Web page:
At the press conference, Prime Minister Gordon Brown concluded this summit as the following.

Together, we will address the challenges of this new global era. Together, we are well placed to do so. Our two countries are at the heart of what we want to be: an outward-looking and globally-focused Europe. We both favour a strong relationship with our American partners. We agree that only by working together can we confront the challenges we face from terrorism, climate change, poverty, disease and failed states. We have agreed that we will deepen and strengthen the partnership between our two countries. We will turn the entente cordiale into the entente amicale in the following ways of working together in the future.

Tomas Valasek at the Centre for European Reform analyzes the reality behind President Sarkozy’s quest for improving relations with Britain and the United States in a recent policy brief (“France, NATO, and European Defence”; Centre for European Reform; 12 May 2008). France had been insisting that the EU should play more active role in European security since the launch of ESDP at the meeting between President Jacques Chirac and Prime Minister Tony Blair in St Malo in 1998. However, both Britain and the United States have been in favor of NATO supremacy over the EU, as far as security issues are concerned.

However, the Sarkozy administration has changed approaches, instead of provoking defense policy rivalry between NATO and the EU. Valasek argues the following.

Sarkozy does not share Chirac’s penchant for competing with America, and he and his team are more keenly aware of the insecurity around Europe’s borders. So they have essentially told NATO that France will stop playing politics with defence, and that both the EU and NATO should get on with the job of building and operating military forces.

Valasek points out that Sarkozy wants France to be at the heart of NATO rather than to stay outside of US led Atlantic security organization. This is why he visited London to advance relations with Britain, and declared to rejoin NATO command structure and send forces to Afghanistan at the Bucharest Summit of the Atlantic alliance. In other words, President Sarkozy explores to expand French influence on trans-Atlantic security, not thinks of subordinating to Britain and America. Remember this, anti-Anglo-Saxon politicians!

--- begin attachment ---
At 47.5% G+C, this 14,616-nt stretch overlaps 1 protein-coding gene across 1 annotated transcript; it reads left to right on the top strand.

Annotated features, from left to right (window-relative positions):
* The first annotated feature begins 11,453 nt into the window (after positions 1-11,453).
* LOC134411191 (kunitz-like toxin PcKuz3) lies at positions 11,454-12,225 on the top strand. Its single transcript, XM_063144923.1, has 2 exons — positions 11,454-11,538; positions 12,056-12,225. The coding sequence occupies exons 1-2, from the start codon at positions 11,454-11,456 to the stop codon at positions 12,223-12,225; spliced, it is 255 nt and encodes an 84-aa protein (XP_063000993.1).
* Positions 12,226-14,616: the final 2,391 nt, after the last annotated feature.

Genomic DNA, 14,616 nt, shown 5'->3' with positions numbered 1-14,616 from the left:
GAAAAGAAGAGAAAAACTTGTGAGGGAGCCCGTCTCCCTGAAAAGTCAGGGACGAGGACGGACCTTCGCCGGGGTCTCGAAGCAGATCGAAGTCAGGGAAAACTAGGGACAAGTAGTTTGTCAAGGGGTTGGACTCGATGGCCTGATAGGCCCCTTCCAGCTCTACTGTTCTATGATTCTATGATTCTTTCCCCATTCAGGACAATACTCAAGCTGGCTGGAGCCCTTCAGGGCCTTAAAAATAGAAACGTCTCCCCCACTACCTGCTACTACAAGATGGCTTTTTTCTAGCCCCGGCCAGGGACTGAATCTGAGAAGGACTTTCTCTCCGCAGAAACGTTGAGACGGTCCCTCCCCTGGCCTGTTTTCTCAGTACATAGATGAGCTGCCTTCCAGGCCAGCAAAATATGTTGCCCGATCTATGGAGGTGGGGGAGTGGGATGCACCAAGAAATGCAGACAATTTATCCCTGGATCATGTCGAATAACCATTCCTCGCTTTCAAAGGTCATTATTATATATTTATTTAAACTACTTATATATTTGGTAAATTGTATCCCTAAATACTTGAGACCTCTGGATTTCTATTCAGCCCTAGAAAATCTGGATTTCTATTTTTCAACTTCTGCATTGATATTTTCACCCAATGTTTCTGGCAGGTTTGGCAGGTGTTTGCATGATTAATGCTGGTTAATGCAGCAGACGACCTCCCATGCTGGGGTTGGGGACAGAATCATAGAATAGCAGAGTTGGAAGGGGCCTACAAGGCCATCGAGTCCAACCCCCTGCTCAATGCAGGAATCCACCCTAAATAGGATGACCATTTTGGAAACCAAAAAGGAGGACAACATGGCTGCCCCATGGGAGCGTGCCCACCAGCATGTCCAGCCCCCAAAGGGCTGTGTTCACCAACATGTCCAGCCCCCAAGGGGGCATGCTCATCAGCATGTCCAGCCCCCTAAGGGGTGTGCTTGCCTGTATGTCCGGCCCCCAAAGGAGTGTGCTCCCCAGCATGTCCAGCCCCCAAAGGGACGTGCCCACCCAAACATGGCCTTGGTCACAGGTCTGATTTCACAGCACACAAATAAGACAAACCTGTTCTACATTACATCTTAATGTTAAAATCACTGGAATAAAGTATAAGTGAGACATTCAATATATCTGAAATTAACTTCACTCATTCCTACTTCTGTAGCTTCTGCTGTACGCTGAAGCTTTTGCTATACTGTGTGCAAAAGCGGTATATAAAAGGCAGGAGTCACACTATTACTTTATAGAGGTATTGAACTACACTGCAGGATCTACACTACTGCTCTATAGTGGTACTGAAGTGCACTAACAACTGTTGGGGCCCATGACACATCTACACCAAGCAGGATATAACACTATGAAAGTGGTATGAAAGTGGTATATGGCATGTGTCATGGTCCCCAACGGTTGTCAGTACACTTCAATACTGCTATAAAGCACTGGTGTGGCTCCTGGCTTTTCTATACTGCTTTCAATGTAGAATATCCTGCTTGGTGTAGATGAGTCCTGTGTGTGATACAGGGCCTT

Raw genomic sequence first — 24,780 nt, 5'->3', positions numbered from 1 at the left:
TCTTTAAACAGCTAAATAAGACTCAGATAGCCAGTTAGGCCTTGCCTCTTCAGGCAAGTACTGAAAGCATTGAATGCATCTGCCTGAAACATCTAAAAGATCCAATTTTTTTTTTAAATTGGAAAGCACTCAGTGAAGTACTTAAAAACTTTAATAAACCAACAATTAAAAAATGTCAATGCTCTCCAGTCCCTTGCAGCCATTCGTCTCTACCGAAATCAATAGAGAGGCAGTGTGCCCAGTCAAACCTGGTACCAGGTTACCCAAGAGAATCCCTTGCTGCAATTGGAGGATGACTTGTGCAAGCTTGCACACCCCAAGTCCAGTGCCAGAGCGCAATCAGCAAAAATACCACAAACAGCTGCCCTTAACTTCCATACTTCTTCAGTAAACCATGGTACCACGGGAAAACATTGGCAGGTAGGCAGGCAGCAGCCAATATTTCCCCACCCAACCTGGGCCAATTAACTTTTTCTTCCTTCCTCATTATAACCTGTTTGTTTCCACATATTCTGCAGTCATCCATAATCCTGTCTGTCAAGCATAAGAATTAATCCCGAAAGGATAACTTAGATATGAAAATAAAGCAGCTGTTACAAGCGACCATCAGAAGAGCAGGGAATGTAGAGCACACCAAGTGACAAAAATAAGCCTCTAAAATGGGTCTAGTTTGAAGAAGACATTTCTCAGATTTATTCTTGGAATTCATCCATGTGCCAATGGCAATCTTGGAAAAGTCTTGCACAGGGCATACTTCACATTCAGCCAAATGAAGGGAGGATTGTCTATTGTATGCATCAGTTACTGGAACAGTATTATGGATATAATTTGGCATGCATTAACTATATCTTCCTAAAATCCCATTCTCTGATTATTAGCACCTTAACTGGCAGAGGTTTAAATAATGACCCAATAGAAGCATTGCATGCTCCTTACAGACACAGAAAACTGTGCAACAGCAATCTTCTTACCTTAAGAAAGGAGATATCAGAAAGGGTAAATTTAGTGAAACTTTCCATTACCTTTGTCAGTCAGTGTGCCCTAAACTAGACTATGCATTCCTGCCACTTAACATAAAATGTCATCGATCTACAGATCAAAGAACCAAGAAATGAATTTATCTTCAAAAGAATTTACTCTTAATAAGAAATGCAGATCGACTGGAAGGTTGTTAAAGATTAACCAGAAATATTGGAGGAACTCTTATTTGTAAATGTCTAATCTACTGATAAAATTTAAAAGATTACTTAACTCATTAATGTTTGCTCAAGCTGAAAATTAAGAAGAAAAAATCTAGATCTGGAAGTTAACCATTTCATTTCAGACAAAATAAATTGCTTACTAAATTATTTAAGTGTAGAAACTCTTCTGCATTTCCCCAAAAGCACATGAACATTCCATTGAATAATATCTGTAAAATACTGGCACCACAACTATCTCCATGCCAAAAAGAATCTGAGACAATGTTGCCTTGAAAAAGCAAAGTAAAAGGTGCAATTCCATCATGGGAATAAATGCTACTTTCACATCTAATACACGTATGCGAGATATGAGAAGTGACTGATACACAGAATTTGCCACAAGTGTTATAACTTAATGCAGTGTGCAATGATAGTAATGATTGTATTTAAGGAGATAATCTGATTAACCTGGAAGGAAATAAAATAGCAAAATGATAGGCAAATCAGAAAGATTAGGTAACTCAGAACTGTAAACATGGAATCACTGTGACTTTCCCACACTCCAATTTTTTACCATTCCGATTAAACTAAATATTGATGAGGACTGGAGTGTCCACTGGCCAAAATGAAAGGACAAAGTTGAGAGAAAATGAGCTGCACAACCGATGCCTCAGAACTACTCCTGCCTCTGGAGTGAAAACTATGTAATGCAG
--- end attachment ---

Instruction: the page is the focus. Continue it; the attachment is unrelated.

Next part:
In return, Valasek recommends that Britain agree with France to strengthen EU defense policy.

Regardless of the Atlantic command structure, both Britain and France are developing next generation aircraft carriers (CVF or Future Aircraft Carriers for Britain, and PA2 or Porte-Avions No2 for France) through a joint venture. This project is a Concorde of the 21st century. For detail, see the following links to British MoD (1, 2, and 3). Also, Navy Matters, an affiliated website of UK National Defence Association, tells further in detail about CVF projects in both countries. This site is also linked to some useful sources in French.

The Brown-Sarkozy summit is an important step of the Atlantic security for the future. Europe can get out of post-modern daydream, and confront critical threats to our liberal world order. A new Anglo-French entente will lead Europe to the new era.
Picture: Sarkozy se joindra à la ligue d’Anglo-Saxon? (“Britain and America: Anglo-Saxon Attitudes”; Economist; March 27, 2008)